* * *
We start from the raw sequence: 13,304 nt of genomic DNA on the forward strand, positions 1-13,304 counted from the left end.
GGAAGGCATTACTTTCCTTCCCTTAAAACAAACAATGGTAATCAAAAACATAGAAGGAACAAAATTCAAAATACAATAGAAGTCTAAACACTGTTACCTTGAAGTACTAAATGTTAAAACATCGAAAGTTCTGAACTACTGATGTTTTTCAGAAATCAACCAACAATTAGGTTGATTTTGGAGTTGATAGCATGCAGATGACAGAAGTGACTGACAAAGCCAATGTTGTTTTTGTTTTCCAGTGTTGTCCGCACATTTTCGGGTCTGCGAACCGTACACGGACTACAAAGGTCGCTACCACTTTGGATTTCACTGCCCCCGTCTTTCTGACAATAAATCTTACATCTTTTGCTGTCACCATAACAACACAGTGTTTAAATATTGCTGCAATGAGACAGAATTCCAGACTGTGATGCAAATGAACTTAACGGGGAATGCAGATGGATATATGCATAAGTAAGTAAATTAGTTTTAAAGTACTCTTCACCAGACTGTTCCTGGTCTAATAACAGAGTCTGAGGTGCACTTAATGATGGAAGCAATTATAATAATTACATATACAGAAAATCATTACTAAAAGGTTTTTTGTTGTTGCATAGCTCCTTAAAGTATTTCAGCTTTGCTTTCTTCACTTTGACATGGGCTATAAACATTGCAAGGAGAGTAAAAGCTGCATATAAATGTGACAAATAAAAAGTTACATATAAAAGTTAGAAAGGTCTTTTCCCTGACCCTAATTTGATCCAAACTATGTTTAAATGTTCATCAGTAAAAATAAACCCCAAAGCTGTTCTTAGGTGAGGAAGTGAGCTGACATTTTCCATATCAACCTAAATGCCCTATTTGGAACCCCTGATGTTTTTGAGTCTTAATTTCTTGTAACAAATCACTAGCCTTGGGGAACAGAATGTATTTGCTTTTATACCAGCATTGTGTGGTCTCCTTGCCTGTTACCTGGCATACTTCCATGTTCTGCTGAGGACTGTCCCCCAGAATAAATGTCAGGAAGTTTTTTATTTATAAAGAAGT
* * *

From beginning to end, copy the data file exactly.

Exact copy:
We start from the raw sequence: 13,304 nt of genomic DNA on the forward strand, positions 1-13,304 counted from the left end.
GGAAGGCATTACTTTCCTTCCCTTAAAACAAACAATGGTAATCAAAAACATAGAAGGAACAAAATTCAAAATACAATAGAAGTCTAAACACTGTTACCTTGAAGTACTAAATGTTAAAACATCGAAAGTTCTGAACTACTGATGTTTTTCAGAAATCAACCAACAATTAGGTTGATTTTGGAGTTGATAGCATGCAGATGACAGAAGTGACTGACAAAGCCAATGTTGTTTTTGTTTTCCAGTGTTGTCCGCACATTTTCGGGTCTGCGAACCGTACACGGACTACAAAGGTCGCTACCACTTTGGATTTCACTGCCCCCGTCTTTCTGACAATAAATCTTACATCTTTTGCTGTCACCATAACAACACAGTGTTTAAATATTGCTGCAATGAGACAGAATTCCAGACTGTGATGCAAATGAACTTAACGGGGAATGCAGATGGATATATGCATAAGTAAGTAAATTAGTTTTAAAGTACTCTTCACCAGACTGTTCCTGGTCTAATAACAGAGTCTGAGGTGCACTTAATGATGGAAGCAATTATAATAATTACATATACAGAAAATCATTACTAAAAGGTTTTTTGTTGTTGCATAGCTCCTTAAAGTATTTCAGCTTTGCTTTCTTCACTTTGACATGGGCTATAAACATTGCAAGGAGAGTAAAAGCTGCATATAAATGTGACAAATAAAAAGTTACATATAAAAGTTAGAAAGGTCTTTTCCCTGACCCTAATTTGATCCAAACTATGTTTAAATGTTCATCAGTAAAAATAAACCCCAAAGCTGTTCTTAGGTGAGGAAGTGAGCTGACATTTTCCATATCAACCTAAATGCCCTATTTGGAACCCCTGATGTTTTTGAGTCTTAATTTCTTGTAACAAATCACTAGCCTTGGGGAACAGAATGTATTTGCTTTTATACCAGCATTGTGTGGTCTCCTTGCCTGTTACCTGGCATACTTCCATGTTCTGCTGAGGACTGTCCCCCAGAATAAATGTCAGGAAGTTTTTTATTTATAAAGAAGT